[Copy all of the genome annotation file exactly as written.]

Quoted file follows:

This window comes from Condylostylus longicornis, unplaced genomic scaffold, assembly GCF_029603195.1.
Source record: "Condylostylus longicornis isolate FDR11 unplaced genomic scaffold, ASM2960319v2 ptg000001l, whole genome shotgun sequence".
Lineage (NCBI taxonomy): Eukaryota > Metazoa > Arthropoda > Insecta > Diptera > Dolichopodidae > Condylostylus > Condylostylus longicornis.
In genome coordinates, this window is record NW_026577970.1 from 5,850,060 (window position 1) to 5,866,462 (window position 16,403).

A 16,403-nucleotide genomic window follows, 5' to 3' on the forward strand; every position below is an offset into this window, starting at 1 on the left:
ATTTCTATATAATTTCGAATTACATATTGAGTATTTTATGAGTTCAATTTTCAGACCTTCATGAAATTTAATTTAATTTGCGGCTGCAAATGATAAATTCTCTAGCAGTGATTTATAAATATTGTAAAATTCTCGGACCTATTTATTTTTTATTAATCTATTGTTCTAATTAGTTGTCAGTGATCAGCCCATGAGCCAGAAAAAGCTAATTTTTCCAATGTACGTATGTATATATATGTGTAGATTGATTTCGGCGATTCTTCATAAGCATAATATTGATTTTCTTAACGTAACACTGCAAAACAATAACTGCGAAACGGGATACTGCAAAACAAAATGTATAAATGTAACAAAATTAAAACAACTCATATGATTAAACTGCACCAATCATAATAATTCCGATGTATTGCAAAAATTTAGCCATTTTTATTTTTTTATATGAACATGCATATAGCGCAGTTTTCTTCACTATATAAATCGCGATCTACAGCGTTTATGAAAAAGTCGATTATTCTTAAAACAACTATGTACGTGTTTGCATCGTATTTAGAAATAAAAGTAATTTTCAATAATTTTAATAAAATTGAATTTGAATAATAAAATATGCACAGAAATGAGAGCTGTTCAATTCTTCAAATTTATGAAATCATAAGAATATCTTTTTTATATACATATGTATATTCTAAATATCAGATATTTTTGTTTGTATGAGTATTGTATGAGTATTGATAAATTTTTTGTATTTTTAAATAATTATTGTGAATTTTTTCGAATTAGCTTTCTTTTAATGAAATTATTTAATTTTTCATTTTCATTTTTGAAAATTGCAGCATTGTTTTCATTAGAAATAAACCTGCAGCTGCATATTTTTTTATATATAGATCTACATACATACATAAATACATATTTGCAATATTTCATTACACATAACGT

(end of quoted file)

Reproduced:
This window comes from Condylostylus longicornis, unplaced genomic scaffold, assembly GCF_029603195.1.
Source record: "Condylostylus longicornis isolate FDR11 unplaced genomic scaffold, ASM2960319v2 ptg000001l, whole genome shotgun sequence".
Lineage (NCBI taxonomy): Eukaryota > Metazoa > Arthropoda > Insecta > Diptera > Dolichopodidae > Condylostylus > Condylostylus longicornis.
In genome coordinates, this window is record NW_026577970.1 from 5,850,060 (window position 1) to 5,866,462 (window position 16,403).

A 16,403-nucleotide genomic window follows, 5' to 3' on the forward strand; every position below is an offset into this window, starting at 1 on the left:
ATTTCTATATAATTTCGAATTACATATTGAGTATTTTATGAGTTCAATTTTCAGACCTTCATGAAATTTAATTTAATTTGCGGCTGCAAATGATAAATTCTCTAGCAGTGATTTATAAATATTGTAAAATTCTCGGACCTATTTATTTTTTATTAATCTATTGTTCTAATTAGTTGTCAGTGATCAGCCCATGAGCCAGAAAAAGCTAATTTTTCCAATGTACGTATGTATATATATGTGTAGATTGATTTCGGCGATTCTTCATAAGCATAATATTGATTTTCTTAACGTAACACTGCAAAACAATAACTGCGAAACGGGATACTGCAAAACAAAATGTATAAATGTAACAAAATTAAAACAACTCATATGATTAAACTGCACCAATCATAATAATTCCGATGTATTGCAAAAATTTAGCCATTTTTATTTTTTTATATGAACATGCATATAGCGCAGTTTTCTTCACTATATAAATCGCGATCTACAGCGTTTATGAAAAAGTCGATTATTCTTAAAACAACTATGTACGTGTTTGCATCGTATTTAGAAATAAAAGTAATTTTCAATAATTTTAATAAAATTGAATTTGAATAATAAAATATGCACAGAAATGAGAGCTGTTCAATTCTTCAAATTTATGAAATCATAAGAATATCTTTTTTATATACATATGTATATTCTAAATATCAGATATTTTTGTTTGTATGAGTATTGTATGAGTATTGATAAATTTTTTGTATTTTTAAATAATTATTGTGAATTTTTTCGAATTAGCTTTCTTTTAATGAAATTATTTAATTTTTCATTTTCATTTTTGAAAATTGCAGCATTGTTTTCATTAGAAATAAACCTGCAGCTGCATATTTTTTTATATATAGATCTACATACATACATAAATACATATTTGCAATATTTCATTACACATAACGT